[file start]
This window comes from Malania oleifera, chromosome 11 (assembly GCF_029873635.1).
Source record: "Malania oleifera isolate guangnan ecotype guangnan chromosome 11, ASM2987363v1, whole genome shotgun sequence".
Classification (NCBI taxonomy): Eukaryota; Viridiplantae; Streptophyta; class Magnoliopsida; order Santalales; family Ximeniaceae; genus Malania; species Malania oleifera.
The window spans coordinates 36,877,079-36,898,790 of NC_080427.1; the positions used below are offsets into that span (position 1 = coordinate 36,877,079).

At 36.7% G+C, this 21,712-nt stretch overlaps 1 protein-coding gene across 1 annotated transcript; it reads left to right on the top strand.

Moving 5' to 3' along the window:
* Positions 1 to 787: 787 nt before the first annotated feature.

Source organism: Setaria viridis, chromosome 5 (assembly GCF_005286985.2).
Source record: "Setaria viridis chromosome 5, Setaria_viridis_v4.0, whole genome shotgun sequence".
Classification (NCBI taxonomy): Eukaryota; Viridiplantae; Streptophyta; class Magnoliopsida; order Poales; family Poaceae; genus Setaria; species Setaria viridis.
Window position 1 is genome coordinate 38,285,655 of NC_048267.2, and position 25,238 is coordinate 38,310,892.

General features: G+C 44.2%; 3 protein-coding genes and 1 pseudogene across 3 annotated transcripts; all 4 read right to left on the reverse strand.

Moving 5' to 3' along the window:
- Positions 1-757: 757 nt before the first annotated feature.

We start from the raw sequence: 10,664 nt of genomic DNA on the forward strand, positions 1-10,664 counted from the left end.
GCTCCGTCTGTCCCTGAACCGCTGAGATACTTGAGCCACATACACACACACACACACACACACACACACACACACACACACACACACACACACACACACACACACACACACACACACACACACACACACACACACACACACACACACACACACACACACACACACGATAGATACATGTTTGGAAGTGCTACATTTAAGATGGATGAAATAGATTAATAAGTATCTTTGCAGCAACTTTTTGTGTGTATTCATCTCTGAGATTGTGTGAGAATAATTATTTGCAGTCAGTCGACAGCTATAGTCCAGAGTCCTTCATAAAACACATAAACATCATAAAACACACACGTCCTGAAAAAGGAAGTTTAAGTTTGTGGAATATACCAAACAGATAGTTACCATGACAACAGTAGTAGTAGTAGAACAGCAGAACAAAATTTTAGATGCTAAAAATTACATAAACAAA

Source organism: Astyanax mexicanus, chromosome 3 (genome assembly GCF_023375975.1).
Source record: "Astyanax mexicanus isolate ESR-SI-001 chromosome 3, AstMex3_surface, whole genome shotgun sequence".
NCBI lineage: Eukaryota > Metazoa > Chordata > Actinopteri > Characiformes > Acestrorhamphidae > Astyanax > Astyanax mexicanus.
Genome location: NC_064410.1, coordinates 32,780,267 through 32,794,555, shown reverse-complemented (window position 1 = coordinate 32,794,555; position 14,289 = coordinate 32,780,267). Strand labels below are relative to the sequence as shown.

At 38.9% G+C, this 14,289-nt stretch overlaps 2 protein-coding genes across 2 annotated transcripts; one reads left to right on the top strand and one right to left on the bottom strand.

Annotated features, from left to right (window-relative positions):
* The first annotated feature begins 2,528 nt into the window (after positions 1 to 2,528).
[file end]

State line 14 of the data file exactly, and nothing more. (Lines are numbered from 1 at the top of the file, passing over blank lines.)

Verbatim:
- Positions 1-757: 757 nt before the first annotated feature.